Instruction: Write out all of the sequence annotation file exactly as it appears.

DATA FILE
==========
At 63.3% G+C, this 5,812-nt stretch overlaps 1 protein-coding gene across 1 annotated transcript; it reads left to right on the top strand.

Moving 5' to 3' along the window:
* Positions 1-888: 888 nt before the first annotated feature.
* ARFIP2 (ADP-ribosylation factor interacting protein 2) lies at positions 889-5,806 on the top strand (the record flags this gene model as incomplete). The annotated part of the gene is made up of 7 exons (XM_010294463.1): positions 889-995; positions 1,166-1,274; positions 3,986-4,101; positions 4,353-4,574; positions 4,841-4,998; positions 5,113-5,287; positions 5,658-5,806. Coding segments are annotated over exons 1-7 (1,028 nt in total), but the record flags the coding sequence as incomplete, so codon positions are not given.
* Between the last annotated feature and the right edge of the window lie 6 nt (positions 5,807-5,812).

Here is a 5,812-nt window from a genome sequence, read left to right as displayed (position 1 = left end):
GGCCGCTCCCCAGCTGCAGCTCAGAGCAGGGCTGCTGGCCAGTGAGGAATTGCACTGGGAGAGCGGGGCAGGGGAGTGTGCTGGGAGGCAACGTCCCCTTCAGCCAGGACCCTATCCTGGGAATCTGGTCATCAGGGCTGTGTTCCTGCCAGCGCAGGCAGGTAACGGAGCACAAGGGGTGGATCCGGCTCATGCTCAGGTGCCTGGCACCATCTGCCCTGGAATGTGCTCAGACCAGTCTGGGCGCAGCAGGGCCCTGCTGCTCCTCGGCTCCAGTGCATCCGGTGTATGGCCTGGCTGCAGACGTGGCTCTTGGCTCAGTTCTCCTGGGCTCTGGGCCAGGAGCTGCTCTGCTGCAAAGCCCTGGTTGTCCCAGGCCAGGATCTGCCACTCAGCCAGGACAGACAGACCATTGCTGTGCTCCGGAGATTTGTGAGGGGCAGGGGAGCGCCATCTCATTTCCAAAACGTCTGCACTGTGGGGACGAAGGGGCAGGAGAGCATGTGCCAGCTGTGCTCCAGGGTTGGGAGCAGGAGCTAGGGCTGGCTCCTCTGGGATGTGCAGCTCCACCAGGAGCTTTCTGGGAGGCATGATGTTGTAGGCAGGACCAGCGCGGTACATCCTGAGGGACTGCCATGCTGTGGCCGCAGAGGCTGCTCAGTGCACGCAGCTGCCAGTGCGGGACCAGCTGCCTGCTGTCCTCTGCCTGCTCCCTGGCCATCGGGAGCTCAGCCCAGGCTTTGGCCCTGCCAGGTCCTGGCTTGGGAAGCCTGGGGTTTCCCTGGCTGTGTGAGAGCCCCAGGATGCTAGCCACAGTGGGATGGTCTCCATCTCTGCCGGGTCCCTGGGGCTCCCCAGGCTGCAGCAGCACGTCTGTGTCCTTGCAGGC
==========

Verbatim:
At 63.3% G+C, this 5,812-nt stretch overlaps 1 protein-coding gene across 1 annotated transcript; it reads left to right on the top strand.

Moving 5' to 3' along the window:
* Positions 1-888: 888 nt before the first annotated feature.
* ARFIP2 (ADP-ribosylation factor interacting protein 2) lies at positions 889-5,806 on the top strand (the record flags this gene model as incomplete). The annotated part of the gene is made up of 7 exons (XM_010294463.1): positions 889-995; positions 1,166-1,274; positions 3,986-4,101; positions 4,353-4,574; positions 4,841-4,998; positions 5,113-5,287; positions 5,658-5,806. Coding segments are annotated over exons 1-7 (1,028 nt in total), but the record flags the coding sequence as incomplete, so codon positions are not given.
* Between the last annotated feature and the right edge of the window lie 6 nt (positions 5,807-5,812).

Here is a 5,812-nt window from a genome sequence, read left to right as displayed (position 1 = left end):
GGCCGCTCCCCAGCTGCAGCTCAGAGCAGGGCTGCTGGCCAGTGAGGAATTGCACTGGGAGAGCGGGGCAGGGGAGTGTGCTGGGAGGCAACGTCCCCTTCAGCCAGGACCCTATCCTGGGAATCTGGTCATCAGGGCTGTGTTCCTGCCAGCGCAGGCAGGTAACGGAGCACAAGGGGTGGATCCGGCTCATGCTCAGGTGCCTGGCACCATCTGCCCTGGAATGTGCTCAGACCAGTCTGGGCGCAGCAGGGCCCTGCTGCTCCTCGGCTCCAGTGCATCCGGTGTATGGCCTGGCTGCAGACGTGGCTCTTGGCTCAGTTCTCCTGGGCTCTGGGCCAGGAGCTGCTCTGCTGCAAAGCCCTGGTTGTCCCAGGCCAGGATCTGCCACTCAGCCAGGACAGACAGACCATTGCTGTGCTCCGGAGATTTGTGAGGGGCAGGGGAGCGCCATCTCATTTCCAAAACGTCTGCACTGTGGGGACGAAGGGGCAGGAGAGCATGTGCCAGCTGTGCTCCAGGGTTGGGAGCAGGAGCTAGGGCTGGCTCCTCTGGGATGTGCAGCTCCACCAGGAGCTTTCTGGGAGGCATGATGTTGTAGGCAGGACCAGCGCGGTACATCCTGAGGGACTGCCATGCTGTGGCCGCAGAGGCTGCTCAGTGCACGCAGCTGCCAGTGCGGGACCAGCTGCCTGCTGTCCTCTGCCTGCTCCCTGGCCATCGGGAGCTCAGCCCAGGCTTTGGCCCTGCCAGGTCCTGGCTTGGGAAGCCTGGGGTTTCCCTGGCTGTGTGAGAGCCCCAGGATGCTAGCCACAGTGGGATGGTCTCCATCTCTGCCGGGTCCCTGGGGCTCCCCAGGCTGCAGCAGCACGTCTGTGTCCTTGCAGGC